Street food: A savoury business

When we walk around the streets of Basantapur, Baneshwor, Nakhipot, Jhamshikhel and Mangal Bazaar among others, we can easily sense the waft of various food items being cooked on roadsides. Carts and moving stalls are often seen surrounded by people, especially in the evenings. Street foods in recent years have become popular. Students and young girls and boys often are found savouring various delicacies which are served hot on the streets.

Street food contributes to authentic gastronomic experiences for tourists, offering a link between food, place and tourism.

But have we ever realised that there is a huge economic contribution from street foods? Street foods are popular all across the globe. For example, in Kenya, street vending falls on micro-enterprise which provides income to 70 per cent of Kenya’s population. While street foods create income opportunities for many households, customers get to relish different items at reasonable prices. This creates a win-win situation for both the vendors as well as consumers. Similarly, the wholesale and retail of food, along with activities linked to Singapore’s 6,700 food service locations account for two-thirds of food industry’s GDP contribution and four-fifths of the employment it supports.

Given these facts, in Nepal also street foods can contribute to our economy. Street food vending can provide employment opportunities to many households while offering various delicacies to customers at a reasonable price. Street food also adds vibrancy to urban life. Various food items could become a way for tourists to know about the place, culture and food habits of communities. For example, street vendors who sell baras — a delicacy among the Newar people, which is associated with Newari culture — can be a good source of information for those who are taking the first bite of this food item.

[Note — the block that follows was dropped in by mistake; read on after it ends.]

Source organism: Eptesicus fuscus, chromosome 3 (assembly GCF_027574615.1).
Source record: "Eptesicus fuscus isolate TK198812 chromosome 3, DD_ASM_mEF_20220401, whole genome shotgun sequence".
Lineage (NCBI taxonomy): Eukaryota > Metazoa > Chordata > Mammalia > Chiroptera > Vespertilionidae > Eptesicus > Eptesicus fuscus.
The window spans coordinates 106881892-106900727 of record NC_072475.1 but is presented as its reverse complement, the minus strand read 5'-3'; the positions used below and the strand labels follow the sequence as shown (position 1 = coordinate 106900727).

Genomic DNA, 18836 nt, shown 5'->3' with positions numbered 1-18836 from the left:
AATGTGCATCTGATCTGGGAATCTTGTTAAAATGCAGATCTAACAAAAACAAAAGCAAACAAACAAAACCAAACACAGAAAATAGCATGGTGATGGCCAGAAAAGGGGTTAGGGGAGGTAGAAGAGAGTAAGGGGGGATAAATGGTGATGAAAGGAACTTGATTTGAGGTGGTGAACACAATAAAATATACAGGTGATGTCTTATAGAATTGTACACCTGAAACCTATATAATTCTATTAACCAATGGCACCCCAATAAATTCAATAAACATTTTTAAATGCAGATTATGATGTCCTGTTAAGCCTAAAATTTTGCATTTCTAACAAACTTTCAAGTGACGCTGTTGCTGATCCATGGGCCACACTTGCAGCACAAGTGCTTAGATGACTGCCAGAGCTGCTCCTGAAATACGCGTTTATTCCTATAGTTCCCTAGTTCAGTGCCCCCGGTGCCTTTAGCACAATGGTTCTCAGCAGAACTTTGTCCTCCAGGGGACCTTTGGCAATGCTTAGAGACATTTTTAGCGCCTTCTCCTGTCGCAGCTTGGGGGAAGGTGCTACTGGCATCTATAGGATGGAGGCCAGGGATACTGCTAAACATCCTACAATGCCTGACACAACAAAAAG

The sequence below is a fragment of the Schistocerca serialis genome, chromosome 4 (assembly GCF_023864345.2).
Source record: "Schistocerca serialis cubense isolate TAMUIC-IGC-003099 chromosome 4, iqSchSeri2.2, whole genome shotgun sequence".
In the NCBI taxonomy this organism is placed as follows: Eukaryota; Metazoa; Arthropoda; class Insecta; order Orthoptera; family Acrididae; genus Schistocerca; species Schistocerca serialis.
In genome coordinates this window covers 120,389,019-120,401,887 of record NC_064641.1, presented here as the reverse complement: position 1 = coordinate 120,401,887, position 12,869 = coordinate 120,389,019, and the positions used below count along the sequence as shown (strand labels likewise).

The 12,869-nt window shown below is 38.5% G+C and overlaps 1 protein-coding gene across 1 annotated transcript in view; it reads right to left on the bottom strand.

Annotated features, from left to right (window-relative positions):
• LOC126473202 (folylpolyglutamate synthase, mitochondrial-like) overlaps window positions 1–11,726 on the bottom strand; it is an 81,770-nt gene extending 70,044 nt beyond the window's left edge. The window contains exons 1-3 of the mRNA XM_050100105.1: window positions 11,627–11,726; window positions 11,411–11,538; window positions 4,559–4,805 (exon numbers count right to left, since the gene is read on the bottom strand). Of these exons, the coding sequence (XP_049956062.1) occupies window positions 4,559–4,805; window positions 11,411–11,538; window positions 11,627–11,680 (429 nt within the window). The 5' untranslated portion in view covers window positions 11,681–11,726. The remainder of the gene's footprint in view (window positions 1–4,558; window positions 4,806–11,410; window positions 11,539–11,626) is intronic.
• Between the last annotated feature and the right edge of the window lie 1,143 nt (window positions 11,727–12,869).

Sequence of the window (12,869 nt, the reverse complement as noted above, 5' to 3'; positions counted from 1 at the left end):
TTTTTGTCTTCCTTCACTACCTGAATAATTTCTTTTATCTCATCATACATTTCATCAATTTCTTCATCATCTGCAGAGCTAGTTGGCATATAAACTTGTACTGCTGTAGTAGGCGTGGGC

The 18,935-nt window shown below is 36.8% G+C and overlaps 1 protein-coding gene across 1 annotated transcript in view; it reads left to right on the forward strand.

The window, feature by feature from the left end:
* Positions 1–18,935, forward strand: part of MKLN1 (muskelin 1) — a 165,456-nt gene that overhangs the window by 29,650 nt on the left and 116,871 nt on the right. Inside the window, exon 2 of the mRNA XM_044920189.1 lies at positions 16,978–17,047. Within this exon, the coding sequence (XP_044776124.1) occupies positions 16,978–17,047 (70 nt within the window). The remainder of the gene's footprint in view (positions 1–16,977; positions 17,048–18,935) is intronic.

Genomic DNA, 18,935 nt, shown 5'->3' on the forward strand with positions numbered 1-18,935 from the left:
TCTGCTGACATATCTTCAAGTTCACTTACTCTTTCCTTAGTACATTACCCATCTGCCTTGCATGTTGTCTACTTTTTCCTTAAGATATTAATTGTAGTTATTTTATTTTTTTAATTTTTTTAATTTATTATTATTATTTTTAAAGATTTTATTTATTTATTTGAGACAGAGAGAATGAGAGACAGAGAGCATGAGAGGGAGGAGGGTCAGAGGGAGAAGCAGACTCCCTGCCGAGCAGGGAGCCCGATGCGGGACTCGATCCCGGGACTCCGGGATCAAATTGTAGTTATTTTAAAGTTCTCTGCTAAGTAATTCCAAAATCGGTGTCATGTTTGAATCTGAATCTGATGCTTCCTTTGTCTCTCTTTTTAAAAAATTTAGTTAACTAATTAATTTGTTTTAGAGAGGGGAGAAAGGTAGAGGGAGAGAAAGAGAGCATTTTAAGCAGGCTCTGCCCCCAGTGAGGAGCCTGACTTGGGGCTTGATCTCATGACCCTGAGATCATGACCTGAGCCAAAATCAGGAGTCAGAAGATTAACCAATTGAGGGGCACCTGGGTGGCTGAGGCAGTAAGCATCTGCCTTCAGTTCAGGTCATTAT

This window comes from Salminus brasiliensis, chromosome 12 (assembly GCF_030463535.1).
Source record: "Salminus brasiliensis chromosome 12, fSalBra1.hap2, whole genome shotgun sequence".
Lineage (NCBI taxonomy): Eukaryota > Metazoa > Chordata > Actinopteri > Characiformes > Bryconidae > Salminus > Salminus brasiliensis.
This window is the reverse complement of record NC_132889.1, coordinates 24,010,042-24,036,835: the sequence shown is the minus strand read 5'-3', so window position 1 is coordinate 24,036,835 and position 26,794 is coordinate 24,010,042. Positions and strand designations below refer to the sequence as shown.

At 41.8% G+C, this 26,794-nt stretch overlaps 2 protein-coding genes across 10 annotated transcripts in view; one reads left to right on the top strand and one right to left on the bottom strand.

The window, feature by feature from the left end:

Despite the demand for street foods and the contribution of street food vendors to economy, they still face many challenges. At times they face difficulties while running their businesses, as municipal authorities tend to chase them away.

And there are hygiene issues. Kathmandu, for example, has become a polluted city, with dirt and dust all around. In such a situation, people who relish street foods also often think twice before making a beeline for a particular stall.